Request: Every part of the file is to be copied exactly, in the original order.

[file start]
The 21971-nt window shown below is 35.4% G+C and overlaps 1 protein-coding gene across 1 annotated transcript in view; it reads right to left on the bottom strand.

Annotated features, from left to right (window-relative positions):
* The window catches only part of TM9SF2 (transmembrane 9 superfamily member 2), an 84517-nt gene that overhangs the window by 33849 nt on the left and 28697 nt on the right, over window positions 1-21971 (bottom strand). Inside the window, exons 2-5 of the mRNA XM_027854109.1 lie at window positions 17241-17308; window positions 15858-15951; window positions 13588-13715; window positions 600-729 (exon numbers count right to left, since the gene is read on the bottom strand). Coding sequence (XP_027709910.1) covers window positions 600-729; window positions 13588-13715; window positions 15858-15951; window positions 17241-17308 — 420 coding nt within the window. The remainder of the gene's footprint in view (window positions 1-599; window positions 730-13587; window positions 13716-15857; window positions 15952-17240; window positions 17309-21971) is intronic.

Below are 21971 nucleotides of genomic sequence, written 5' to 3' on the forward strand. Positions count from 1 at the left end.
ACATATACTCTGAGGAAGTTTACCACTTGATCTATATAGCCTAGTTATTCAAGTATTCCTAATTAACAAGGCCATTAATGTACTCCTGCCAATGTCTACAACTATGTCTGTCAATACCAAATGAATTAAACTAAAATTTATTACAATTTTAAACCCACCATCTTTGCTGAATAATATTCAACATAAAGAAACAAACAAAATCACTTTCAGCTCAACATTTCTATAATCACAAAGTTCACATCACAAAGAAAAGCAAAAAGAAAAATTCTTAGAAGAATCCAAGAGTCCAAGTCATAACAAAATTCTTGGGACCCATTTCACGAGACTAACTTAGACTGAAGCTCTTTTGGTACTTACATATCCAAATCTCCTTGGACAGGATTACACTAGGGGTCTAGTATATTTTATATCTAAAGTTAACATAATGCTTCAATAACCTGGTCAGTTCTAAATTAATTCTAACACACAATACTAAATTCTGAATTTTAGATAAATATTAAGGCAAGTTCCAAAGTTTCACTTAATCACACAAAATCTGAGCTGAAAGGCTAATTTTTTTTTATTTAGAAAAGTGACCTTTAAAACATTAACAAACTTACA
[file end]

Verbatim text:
The 21971-nt window shown below is 35.4% G+C and overlaps 1 protein-coding gene across 1 annotated transcript in view; it reads right to left on the bottom strand.

Annotated features, from left to right (window-relative positions):
* The window catches only part of TM9SF2 (transmembrane 9 superfamily member 2), an 84517-nt gene that overhangs the window by 33849 nt on the left and 28697 nt on the right, over window positions 1-21971 (bottom strand). Inside the window, exons 2-5 of the mRNA XM_027854109.1 lie at window positions 17241-17308; window positions 15858-15951; window positions 13588-13715; window positions 600-729 (exon numbers count right to left, since the gene is read on the bottom strand). Coding sequence (XP_027709910.1) covers window positions 600-729; window positions 13588-13715; window positions 15858-15951; window positions 17241-17308 — 420 coding nt within the window. The remainder of the gene's footprint in view (window positions 1-599; window positions 730-13587; window positions 13716-15857; window positions 15952-17240; window positions 17309-21971) is intronic.

Below are 21971 nucleotides of genomic sequence, written 5' to 3' on the forward strand. Positions count from 1 at the left end.
ACATATACTCTGAGGAAGTTTACCACTTGATCTATATAGCCTAGTTATTCAAGTATTCCTAATTAACAAGGCCATTAATGTACTCCTGCCAATGTCTACAACTATGTCTGTCAATACCAAATGAATTAAACTAAAATTTATTACAATTTTAAACCCACCATCTTTGCTGAATAATATTCAACATAAAGAAACAAACAAAATCACTTTCAGCTCAACATTTCTATAATCACAAAGTTCACATCACAAAGAAAAGCAAAAAGAAAAATTCTTAGAAGAATCCAAGAGTCCAAGTCATAACAAAATTCTTGGGACCCATTTCACGAGACTAACTTAGACTGAAGCTCTTTTGGTACTTACATATCCAAATCTCCTTGGACAGGATTACACTAGGGGTCTAGTATATTTTATATCTAAAGTTAACATAATGCTTCAATAACCTGGTCAGTTCTAAATTAATTCTAACACACAATACTAAATTCTGAATTTTAGATAAATATTAAGGCAAGTTCCAAAGTTTCACTTAATCACACAAAATCTGAGCTGAAAGGCTAATTTTTTTTTATTTAGAAAAGTGACCTTTAAAACATTAACAAACTTACA